Servers at The Anchor Bar tote half-pound angus beef burgers and frosty brews from the full bar to diners seated on the outdoor patio. In addition to crisp salads and margarita flatbreads, the servers also deliver chicken wing appetizers tossed in one of eight different sauces ranging from sweet barbecue to the award-winning hot honey buffalo.
The Tampa Bay Times credits owners John Harr and Justin Schuver with the revitalizing the old Slice space, turning it into the causal eatery now known as Islands Pizza. The duo gave the menu a pep talk, pairing popular pies with new offerings of hearty calzones and Italian grinders. While miniature overhead lights cast Hollywood-like spotlight on each of Island's steaming, hand-tossed pizzas, adult diners can cool down piping hot mouth with the bar's cool cocktails and 12 beers on tap, or catch reruns of Cheer's in its original Gaelic on the restaurant's flat-screen TVs.
Party Artsy specializes in two media: paint and wine. Participants in their casual art events come to local restaurants for pop-up classes or privately scheduled parties, receiving discounted appetizers and a complimentary glass of wine to fuel their creativity. Party Artsy provides all the equipment?including brushes, easels, paints, and Picasso's flashcards from his finger-painting class?as well as an instructor who helps students adorn canvases with one of dozens of available images.
In a monthly, newsletter-style magazine, Insight Tampa keeps Bay-area residents updated on the people, places, and happenings within their community. Articles serve a broad readership, appealing to culture connoisseurs with art listings, athletes with features on marathons, and night owls with reviews of the most fruitful vole-hunting grounds. Besides reporting on local events, Insight Tampa also gets in on the fun by throwing parties that range from culinary celebrations to pirate pub crawls.
Andres Kerllenevich began flying helicopters as a hobby while making a living as a lawyer. As time passed, he earned his license and left to fly tours over Alaska and New York City. He eventually settled in St. Augustine, the historical city where his wife fondly remembered vacationing as a child. Now, seven other FAA-certified pilots join him in leading tours over the coastal castles, historic lighthouses and colleges, and vibrant downtown areas of St. Augustine, Tampa, and the Florida Keys.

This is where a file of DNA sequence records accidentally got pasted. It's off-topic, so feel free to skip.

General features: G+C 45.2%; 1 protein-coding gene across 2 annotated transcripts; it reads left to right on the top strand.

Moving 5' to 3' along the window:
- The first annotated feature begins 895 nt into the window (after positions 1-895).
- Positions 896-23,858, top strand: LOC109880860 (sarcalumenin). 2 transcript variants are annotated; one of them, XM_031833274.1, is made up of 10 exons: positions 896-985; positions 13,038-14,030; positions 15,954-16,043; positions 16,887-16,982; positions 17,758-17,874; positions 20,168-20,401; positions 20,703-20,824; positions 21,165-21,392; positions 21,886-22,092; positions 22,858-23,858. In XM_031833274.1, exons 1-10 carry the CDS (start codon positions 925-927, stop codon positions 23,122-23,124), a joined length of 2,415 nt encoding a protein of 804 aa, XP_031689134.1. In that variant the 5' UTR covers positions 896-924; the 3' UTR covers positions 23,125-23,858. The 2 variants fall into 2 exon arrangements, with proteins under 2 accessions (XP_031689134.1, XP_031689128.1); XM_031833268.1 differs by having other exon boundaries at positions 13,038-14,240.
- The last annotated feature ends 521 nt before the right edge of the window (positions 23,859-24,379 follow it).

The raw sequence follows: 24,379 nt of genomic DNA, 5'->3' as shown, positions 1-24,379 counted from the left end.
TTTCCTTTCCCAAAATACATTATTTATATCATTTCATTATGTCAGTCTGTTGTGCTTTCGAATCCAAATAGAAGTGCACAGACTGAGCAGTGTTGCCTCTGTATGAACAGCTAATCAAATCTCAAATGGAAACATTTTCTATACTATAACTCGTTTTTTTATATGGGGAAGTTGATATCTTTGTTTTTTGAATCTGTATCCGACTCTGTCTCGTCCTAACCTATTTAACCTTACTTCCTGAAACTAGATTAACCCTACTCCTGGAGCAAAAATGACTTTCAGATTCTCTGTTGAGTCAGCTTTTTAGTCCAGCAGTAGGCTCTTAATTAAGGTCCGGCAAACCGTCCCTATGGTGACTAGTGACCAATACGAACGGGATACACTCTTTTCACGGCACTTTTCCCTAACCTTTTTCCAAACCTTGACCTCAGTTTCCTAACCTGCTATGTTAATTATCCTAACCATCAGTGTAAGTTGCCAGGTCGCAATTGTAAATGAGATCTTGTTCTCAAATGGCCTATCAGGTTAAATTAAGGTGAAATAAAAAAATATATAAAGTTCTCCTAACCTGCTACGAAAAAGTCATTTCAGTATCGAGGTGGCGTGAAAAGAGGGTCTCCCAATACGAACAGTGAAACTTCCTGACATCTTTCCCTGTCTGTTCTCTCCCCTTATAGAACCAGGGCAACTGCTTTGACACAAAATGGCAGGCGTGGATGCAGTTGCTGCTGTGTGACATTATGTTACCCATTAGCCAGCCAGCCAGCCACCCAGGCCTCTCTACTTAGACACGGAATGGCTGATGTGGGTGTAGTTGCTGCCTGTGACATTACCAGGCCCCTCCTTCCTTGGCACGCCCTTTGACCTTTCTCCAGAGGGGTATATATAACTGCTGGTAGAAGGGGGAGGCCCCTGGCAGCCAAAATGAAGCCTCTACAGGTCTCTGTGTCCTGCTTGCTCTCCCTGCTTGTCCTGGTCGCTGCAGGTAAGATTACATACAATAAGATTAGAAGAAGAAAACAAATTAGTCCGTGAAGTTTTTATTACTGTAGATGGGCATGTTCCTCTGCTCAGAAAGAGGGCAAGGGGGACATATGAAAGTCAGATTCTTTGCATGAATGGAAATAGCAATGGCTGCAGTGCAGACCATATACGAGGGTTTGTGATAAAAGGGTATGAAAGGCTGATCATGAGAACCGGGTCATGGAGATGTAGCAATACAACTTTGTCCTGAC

At the helm of Robinson R44 helicopters, the pilots soar at heights of up to 1,500 feet past Castillo de San Marcos National Monument, Porpoise Point, and the towering red cross at the Mission of Nombre de Dios. They also guide tours above Tampa Bay, the Tampa Bay Times Forum, and the Florida Aquarium, while granting passengers glimpses of coastline populated by bottlenose dolphins. Pilots have also orchestrated aerial marriage proposals, during which the groom-to-be points out his question written on the beach or on a rooftop sign. The tours grant a bird's-eye view for photography and videography sessions.
Atlas Aviation's tours glide through skies, providing guests with aerial views of Raymond James Stadium. The leisurely outings travel everywhere from the Sunshine Skyway to St. Petersburg's beaches, and can give passengers views of sports stadiums and marine wildlife such as dolphins or sharks. Scenic tours are only one of many activities available at Atlas Aviation since 2004. From their waterfront hangar at Peter O. Knight Airport, the piloting crew teaches first-timers to fly during lessons split between ground training and time in the air. They also direct a flight training program that leads to advanced ratings and commercial licenses.